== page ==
Last year I shared a lot about the importance of Preschool Development and helping young kids develop their own internal order. One of the ways we help our children and grandchildren accomplish this is through visual cues that help them move along independently. I’ve gotten a lot of feedback from you, our parents and readers, that the Bedtime Chart is quite a hit, and a demand for the Morning Chart has arisen!
I love art and kids, so it makes a lot of sense that my business, Young Rembrandts, is all about teaching kids how to do art. In Young Rembrandts, we teach a lot of elementary drawing classes, but I have to say teaching preschool classes is my absolute favorite. I love their enthusiasm and hunger to absorb the world around them – and their skill development is beyond remarkable.
Bringing art to children at an early age has tremendous impact, socially and academically. Look at these ladybug drawings and see what young kids can accomplish with some instruction and encouragement.
One of my all time favorite things to do is to head into a classroom full of preschool students, sit them around a table and teach them how to draw. That would strike terror into the hearts of most people, but with training and a reasonable expectation of what is possible – it is a most remarkable experience.
Preschoolers doodle and draw as a form of communication and entertainment. While limited to often rainbows, smiley faces and basic shapes, these innate skills are the beginning of their visual and artistic vocabulary. Young children can benefit greatly from time spent learning to draw. Being trained to see and draw will expand the number of things they can draw, which in turn expands their ability to communicate verbally and visually.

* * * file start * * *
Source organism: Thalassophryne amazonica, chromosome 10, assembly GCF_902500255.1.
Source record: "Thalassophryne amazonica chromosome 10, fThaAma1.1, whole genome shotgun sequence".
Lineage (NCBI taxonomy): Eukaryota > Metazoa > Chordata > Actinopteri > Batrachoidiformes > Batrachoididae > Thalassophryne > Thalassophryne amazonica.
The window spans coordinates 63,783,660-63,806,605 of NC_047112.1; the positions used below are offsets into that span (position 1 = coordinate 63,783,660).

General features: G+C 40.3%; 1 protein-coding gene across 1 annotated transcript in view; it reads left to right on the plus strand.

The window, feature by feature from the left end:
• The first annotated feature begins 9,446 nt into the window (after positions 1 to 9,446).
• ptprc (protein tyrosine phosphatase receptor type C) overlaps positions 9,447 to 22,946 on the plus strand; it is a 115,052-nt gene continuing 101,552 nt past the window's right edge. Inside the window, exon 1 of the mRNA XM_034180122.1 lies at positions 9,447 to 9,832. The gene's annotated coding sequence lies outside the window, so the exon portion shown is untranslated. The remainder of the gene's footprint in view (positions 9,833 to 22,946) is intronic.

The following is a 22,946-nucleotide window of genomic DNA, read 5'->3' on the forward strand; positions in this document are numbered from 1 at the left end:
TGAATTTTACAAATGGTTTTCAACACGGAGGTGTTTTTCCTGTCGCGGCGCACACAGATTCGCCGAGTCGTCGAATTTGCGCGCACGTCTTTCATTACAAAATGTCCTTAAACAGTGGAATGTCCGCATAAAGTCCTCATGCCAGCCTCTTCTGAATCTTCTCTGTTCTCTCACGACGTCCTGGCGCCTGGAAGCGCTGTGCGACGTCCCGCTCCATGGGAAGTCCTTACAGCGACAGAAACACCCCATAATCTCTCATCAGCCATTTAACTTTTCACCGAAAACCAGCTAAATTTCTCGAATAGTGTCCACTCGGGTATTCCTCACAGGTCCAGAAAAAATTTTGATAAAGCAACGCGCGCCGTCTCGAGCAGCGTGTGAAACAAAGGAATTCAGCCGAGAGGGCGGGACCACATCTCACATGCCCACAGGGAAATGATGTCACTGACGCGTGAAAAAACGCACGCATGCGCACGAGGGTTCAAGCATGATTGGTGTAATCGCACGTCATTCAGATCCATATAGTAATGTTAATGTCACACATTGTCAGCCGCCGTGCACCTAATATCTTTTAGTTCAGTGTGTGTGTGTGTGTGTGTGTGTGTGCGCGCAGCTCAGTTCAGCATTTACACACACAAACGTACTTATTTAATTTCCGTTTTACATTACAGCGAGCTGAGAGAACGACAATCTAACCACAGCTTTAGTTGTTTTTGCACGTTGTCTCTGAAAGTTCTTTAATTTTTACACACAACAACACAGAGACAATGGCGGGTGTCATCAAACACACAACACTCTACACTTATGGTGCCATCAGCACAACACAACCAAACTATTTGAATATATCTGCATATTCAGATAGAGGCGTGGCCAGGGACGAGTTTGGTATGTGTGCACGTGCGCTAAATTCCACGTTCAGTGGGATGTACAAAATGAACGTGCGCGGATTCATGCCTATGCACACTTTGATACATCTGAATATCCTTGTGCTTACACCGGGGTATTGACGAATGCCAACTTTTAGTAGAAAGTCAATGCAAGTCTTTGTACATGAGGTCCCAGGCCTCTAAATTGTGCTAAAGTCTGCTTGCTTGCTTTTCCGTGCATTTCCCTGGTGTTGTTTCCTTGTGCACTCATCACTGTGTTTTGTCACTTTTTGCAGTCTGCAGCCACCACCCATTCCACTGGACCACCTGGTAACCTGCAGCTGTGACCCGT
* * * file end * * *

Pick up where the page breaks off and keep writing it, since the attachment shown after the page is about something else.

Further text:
I have enjoyed watching my grandson Brayden grow and manage tasks more independently and to help him, we keep his room well organized and easy to navigate. We also use lists and charts for certain tasks. But when working with kids, and many adults, it helps to make the lists visual.
The majority of our students are visual learners, so we need to pay more attention to the development of their visual skills. Our schools are very focused on verbal literacy, but visual literacy is essential to success in the classroom, especially for our visual learners. Visual literacy requires us to be able to read, write and interpret visual images, so we need to help our children gain proficiency.
The preschool years are ripe with opportunity to discover the world and prepare children as learners.
Along with building certain physical skills, like the pincher grasp used in writing, children also need ways to develop their sequencing abilities, focus and concentration skills. Here are five activities (free downloads) that are easy to implement at home and in the classroom.